The Outdoors Journey

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The White Otter Inn was in my rear view mirror and the rising sun was on my windshield.  I was up unreasonably early to drive home from a late-November OFAH membership meeting in northwestern Ontario. Slowly,  the break of dawn unveiled the full view of an empty Trans-Canada Highway… empty except for the OFAH company Jeep I was driving and a half-ton truck up ahead.  That truck was also flying my organization’s emblem.

Back bumper or top windshield corner, I can spot an OFAH membership decal a mile away. Our bright blue membership sticker is the highly recognizable “I’m proud to fish and hunt” statement affixed to boats, ATV’s, trucks and cars all throughout Ontario, especially in the north.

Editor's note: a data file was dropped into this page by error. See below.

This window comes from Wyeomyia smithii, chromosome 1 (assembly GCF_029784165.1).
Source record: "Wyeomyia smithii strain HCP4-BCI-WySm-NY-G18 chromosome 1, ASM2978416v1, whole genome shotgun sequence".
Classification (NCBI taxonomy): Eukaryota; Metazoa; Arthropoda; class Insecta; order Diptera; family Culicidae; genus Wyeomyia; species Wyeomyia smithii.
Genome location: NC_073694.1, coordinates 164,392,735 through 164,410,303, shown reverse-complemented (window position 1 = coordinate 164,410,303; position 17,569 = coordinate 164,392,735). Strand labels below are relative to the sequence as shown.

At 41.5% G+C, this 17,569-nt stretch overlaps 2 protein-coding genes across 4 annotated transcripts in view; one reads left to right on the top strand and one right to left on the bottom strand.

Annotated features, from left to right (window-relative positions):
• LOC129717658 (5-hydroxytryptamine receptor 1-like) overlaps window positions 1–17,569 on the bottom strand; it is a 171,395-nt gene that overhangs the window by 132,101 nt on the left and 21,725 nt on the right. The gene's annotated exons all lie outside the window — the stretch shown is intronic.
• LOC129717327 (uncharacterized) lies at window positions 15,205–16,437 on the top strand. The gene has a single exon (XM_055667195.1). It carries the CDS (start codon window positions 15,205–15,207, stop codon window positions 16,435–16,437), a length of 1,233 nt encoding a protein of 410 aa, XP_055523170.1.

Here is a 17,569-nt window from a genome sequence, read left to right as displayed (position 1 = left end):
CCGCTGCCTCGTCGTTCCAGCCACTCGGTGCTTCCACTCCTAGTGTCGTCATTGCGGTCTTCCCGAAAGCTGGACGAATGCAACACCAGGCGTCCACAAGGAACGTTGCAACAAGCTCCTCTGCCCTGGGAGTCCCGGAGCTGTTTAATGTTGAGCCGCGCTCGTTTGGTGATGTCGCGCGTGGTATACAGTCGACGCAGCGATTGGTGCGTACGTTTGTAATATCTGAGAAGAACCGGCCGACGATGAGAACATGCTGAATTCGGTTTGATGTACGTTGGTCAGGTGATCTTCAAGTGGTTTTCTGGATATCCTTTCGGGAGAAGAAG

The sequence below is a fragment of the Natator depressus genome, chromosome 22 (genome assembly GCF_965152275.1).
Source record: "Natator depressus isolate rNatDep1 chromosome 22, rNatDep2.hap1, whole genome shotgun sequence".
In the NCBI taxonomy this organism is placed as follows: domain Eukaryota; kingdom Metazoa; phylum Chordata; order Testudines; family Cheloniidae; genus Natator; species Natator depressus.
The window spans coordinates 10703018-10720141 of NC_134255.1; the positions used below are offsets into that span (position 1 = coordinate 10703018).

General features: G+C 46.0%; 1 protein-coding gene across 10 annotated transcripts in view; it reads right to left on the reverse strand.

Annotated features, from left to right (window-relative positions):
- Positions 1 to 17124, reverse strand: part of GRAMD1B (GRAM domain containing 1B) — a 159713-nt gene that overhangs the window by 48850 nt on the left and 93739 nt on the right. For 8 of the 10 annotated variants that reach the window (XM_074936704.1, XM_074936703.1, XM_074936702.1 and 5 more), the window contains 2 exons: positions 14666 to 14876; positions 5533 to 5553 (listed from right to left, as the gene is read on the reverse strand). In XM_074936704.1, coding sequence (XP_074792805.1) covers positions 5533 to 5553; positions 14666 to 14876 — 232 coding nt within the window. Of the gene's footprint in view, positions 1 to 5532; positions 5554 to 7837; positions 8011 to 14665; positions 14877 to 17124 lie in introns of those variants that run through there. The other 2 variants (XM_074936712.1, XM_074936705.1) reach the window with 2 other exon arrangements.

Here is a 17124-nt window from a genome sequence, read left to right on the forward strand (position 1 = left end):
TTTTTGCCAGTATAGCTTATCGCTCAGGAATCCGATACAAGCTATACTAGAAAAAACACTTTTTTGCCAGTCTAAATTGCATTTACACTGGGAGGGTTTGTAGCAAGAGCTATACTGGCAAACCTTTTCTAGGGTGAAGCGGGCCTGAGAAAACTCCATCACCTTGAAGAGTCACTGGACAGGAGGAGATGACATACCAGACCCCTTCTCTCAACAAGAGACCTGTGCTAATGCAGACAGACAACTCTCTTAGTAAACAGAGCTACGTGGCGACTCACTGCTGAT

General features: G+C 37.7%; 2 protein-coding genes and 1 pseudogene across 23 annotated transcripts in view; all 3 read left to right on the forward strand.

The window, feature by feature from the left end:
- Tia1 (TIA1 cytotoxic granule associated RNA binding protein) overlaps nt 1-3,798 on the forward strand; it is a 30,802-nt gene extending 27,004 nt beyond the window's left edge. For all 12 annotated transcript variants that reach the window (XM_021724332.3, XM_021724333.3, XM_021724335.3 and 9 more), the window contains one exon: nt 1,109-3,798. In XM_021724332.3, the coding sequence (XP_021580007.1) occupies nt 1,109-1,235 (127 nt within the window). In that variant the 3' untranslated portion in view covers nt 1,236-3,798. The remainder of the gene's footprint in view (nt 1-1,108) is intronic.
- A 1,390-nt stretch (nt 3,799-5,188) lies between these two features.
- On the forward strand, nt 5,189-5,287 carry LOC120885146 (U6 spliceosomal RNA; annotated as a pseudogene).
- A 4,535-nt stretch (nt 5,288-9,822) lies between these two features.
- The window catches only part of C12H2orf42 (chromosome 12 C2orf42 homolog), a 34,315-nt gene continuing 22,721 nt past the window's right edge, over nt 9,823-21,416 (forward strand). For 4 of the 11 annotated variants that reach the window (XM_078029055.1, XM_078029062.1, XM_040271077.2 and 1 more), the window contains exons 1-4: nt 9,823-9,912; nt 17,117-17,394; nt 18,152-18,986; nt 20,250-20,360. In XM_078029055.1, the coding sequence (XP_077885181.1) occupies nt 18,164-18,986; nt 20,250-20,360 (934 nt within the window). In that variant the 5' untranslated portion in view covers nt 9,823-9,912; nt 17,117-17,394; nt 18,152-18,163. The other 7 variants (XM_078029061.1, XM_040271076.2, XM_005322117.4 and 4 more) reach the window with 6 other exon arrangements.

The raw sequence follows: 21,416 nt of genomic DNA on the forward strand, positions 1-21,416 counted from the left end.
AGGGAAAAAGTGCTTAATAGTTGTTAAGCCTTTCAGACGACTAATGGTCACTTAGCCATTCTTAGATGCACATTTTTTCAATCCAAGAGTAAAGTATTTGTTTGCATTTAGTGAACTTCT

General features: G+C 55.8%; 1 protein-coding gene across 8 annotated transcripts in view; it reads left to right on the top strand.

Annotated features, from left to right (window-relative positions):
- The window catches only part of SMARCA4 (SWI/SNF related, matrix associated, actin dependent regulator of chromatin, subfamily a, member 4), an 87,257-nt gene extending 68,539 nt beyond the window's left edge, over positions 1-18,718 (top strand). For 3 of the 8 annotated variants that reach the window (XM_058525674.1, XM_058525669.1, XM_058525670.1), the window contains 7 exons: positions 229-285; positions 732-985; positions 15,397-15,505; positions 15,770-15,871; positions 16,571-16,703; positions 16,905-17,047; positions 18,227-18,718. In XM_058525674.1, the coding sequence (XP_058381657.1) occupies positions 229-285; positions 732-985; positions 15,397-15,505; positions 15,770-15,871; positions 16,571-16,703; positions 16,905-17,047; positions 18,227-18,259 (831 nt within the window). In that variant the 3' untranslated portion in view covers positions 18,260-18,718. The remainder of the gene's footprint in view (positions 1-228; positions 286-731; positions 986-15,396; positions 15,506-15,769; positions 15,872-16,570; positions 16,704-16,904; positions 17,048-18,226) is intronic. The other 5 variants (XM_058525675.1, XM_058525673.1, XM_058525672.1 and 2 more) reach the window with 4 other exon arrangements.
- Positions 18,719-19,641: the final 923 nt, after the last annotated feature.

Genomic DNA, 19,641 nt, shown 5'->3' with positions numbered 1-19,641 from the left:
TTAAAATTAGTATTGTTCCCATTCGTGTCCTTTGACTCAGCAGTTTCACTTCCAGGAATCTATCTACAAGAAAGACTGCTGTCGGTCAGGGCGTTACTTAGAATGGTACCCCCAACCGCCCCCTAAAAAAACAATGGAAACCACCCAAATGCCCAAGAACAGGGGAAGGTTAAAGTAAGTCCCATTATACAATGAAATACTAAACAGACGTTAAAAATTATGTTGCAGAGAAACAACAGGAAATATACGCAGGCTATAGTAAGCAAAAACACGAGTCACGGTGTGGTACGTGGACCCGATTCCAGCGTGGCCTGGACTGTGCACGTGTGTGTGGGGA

With a full travel mug of coffee and an extra hour on my side, I had no inclination to pass my fellow OFAH members.  After all, a weekend full of fish hatchery tours, club meetings and conservation topics couldn’t replace this anonymous OFAH membership success story being told, from the shoulders up, with backs against a truck cab window.

With every mile I paid closer attention to the OFAH members sitting side-by-side in the cab of that truck. Their blaze orange hats and jackets made it easy to tell how they were spending the morning.  A father and his son, I predicted. Going deer hunting, I assumed.

I recognized their body language from my own childhood hunting trips, sitting beside my Dad on the bench seat of his old two-toned-brown GMC Sierra. The constant bobbing of two hunting hats to the beat of their discussion made me wish I could hear it. The steady nodding of the driver’s head told me that he enjoyed listening and learning from his son. The enthusiastic expressions from the young passenger told me that today’s hunt was already successful – successful if only from the perspective of quality time between two lifelong hunting buddies.